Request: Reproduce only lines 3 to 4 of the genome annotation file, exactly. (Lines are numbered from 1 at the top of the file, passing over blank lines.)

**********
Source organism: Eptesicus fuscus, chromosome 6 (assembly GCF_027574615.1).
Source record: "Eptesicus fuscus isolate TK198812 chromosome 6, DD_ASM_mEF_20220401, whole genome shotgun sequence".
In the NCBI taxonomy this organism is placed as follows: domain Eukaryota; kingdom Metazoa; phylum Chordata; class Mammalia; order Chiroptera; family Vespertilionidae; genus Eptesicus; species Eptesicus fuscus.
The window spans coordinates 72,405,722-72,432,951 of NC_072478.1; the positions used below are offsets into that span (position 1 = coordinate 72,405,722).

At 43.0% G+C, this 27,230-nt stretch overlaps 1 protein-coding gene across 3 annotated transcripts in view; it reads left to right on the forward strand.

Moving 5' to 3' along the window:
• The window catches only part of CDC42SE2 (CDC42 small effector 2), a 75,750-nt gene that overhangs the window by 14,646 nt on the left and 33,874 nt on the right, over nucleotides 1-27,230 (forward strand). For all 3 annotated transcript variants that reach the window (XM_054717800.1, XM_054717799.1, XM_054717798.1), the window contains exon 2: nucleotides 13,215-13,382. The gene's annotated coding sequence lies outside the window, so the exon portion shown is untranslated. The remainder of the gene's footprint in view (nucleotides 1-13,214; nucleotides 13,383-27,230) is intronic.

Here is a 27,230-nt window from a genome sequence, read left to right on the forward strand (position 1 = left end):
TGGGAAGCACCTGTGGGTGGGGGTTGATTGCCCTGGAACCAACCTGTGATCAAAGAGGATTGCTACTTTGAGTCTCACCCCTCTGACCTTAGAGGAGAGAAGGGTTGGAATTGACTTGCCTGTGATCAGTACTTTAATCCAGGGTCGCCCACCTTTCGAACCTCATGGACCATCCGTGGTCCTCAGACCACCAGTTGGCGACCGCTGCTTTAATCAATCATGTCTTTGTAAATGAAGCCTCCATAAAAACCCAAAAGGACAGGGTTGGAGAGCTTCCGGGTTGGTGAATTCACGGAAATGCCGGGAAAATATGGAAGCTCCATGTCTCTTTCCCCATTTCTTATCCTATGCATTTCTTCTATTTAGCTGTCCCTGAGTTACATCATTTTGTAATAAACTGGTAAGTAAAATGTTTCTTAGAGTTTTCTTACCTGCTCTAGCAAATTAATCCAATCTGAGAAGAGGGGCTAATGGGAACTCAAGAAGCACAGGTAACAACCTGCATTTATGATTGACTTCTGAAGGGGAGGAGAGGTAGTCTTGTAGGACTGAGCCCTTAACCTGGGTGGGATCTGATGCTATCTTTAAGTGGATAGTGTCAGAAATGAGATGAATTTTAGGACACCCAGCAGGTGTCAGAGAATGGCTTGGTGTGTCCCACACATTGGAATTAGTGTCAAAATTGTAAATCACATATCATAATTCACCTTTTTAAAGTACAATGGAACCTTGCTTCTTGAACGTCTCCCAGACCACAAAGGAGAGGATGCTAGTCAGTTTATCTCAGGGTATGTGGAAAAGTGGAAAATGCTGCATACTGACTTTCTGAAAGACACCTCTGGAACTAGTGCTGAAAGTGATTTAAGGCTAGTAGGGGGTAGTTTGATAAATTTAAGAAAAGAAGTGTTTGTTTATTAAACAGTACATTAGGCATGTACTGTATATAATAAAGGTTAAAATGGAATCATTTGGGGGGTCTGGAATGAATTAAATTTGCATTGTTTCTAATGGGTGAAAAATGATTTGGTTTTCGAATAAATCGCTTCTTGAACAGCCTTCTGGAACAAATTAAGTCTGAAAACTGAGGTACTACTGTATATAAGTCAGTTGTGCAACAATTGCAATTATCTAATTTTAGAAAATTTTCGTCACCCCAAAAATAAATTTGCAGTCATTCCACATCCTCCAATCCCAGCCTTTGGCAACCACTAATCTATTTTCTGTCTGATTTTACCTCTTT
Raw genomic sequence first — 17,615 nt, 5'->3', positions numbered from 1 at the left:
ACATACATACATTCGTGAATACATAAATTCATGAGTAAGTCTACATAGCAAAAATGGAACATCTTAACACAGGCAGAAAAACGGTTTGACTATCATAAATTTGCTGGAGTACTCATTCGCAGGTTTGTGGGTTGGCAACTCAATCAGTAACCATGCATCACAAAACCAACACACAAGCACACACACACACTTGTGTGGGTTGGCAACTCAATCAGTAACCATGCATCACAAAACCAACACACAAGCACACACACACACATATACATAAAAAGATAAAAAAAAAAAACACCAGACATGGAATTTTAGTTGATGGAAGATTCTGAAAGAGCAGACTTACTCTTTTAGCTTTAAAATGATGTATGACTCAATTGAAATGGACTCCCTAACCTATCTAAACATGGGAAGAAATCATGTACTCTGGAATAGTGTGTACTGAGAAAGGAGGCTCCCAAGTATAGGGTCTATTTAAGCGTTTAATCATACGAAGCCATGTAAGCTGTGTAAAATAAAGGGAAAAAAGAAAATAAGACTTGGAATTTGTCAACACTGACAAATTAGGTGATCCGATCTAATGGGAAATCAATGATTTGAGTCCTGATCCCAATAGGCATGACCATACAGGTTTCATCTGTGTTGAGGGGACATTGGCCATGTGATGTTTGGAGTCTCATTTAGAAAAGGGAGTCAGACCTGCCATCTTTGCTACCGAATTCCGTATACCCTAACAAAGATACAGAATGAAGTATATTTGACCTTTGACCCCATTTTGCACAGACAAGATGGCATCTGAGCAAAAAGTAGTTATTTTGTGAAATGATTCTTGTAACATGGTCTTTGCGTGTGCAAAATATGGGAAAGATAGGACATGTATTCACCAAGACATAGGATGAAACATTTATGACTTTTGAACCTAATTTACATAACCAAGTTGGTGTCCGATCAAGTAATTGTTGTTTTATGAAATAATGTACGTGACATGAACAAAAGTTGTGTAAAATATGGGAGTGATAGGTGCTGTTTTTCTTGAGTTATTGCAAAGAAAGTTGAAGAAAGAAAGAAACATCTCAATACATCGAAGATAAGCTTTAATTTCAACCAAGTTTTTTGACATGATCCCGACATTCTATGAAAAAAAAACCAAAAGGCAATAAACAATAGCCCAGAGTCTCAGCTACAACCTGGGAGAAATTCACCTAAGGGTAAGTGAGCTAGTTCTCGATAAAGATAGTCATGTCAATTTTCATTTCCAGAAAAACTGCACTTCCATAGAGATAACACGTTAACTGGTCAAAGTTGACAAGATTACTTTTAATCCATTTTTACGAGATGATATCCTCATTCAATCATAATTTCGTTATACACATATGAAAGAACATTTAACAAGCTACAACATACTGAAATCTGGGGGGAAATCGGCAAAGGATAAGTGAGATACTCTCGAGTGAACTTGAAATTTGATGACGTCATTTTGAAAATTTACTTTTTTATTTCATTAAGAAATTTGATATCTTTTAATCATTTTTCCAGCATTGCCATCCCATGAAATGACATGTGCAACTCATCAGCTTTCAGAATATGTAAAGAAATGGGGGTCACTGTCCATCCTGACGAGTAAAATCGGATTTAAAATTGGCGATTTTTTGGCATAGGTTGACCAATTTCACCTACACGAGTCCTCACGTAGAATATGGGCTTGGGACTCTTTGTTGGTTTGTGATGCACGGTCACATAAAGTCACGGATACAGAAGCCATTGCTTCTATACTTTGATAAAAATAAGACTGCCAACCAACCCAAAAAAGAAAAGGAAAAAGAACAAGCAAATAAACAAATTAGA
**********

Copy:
In the NCBI taxonomy this organism is placed as follows: domain Eukaryota; kingdom Metazoa; phylum Chordata; class Mammalia; order Chiroptera; family Vespertilionidae; genus Eptesicus; species Eptesicus fuscus.
The window spans coordinates 72,405,722-72,432,951 of NC_072478.1; the positions used below are offsets into that span (position 1 = coordinate 72,405,722).